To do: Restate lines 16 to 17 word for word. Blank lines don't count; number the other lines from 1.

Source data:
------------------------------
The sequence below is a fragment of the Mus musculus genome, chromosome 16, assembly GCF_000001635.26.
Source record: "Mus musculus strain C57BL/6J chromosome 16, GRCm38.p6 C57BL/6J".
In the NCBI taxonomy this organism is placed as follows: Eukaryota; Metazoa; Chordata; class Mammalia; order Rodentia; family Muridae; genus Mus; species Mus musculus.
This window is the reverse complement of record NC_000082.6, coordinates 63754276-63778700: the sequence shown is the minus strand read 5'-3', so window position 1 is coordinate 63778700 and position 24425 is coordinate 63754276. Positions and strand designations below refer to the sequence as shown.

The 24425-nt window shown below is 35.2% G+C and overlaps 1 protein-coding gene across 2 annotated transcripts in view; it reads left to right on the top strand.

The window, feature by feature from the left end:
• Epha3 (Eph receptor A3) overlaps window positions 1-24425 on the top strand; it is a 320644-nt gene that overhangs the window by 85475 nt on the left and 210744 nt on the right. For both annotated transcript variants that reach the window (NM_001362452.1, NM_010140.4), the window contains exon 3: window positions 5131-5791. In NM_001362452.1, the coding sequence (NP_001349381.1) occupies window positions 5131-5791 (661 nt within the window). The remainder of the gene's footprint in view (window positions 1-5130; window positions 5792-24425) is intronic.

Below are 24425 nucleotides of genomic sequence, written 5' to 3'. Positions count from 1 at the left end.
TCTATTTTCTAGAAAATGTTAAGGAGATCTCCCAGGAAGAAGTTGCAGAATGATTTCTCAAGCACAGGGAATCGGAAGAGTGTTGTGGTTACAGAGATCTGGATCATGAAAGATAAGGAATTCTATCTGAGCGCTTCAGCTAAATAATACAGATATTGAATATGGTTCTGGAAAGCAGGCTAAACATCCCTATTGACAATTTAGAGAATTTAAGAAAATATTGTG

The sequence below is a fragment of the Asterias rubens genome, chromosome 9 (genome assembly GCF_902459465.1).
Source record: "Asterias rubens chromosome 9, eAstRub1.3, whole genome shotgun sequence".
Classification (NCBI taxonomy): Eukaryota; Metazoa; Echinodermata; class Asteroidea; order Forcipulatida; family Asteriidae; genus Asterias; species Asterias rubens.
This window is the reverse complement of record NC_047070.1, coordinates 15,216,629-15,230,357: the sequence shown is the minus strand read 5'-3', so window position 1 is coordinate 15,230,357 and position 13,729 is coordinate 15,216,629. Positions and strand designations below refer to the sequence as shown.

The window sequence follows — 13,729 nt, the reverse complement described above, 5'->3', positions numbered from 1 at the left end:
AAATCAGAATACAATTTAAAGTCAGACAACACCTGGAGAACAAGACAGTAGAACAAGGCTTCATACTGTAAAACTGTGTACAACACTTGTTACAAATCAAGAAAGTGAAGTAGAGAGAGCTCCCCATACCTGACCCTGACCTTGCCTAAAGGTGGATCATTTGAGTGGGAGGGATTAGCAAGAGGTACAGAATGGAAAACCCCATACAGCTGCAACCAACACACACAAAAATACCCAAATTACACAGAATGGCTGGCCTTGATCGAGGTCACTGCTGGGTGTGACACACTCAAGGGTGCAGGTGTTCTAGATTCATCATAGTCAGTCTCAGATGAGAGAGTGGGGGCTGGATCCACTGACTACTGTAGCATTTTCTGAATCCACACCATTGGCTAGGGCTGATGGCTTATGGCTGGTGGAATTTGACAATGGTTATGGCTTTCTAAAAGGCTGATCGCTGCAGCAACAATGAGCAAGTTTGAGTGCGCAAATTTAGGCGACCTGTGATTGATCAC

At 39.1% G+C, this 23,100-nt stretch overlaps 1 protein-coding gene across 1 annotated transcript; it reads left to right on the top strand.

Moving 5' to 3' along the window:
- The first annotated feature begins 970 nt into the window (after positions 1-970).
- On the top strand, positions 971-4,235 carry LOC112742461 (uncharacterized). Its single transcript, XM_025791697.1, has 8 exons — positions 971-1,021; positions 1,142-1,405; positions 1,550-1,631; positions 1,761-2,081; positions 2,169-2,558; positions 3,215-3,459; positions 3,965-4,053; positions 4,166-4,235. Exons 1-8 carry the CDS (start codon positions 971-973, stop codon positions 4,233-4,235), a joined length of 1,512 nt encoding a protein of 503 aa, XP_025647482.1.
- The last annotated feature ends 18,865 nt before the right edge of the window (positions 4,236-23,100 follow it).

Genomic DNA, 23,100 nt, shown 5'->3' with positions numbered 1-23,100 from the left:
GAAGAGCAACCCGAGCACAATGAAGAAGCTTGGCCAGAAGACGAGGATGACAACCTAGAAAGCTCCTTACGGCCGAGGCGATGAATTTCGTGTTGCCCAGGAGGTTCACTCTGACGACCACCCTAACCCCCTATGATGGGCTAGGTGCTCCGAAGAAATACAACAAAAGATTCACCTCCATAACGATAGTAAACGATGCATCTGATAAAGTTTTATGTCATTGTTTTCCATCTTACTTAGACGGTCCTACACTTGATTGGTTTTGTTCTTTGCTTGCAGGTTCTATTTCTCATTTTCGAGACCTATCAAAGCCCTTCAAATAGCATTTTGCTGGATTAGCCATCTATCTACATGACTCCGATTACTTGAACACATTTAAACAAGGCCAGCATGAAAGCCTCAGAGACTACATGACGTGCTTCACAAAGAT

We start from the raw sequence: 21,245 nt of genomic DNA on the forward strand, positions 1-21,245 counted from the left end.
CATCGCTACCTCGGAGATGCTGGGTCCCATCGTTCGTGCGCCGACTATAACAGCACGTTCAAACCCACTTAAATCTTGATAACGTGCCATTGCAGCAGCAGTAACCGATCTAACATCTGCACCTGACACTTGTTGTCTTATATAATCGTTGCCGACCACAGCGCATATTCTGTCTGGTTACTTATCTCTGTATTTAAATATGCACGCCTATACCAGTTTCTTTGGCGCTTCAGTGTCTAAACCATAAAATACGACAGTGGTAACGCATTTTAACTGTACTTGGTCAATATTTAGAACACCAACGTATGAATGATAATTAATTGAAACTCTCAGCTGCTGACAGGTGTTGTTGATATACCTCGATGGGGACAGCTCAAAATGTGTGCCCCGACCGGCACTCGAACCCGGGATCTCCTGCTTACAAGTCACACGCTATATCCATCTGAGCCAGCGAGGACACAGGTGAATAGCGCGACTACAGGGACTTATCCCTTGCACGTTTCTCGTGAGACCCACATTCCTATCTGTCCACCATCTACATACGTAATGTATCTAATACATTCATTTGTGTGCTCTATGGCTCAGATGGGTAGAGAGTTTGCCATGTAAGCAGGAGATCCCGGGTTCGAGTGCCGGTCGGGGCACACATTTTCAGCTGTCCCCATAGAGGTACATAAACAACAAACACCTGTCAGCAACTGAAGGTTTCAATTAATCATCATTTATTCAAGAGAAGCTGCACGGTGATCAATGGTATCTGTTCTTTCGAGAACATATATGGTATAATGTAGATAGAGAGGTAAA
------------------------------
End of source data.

At 39.1% G+C, this 23,100-nt stretch overlaps 1 protein-coding gene across 1 annotated transcript; it reads left to right on the top strand.

Moving 5' to 3' along the window: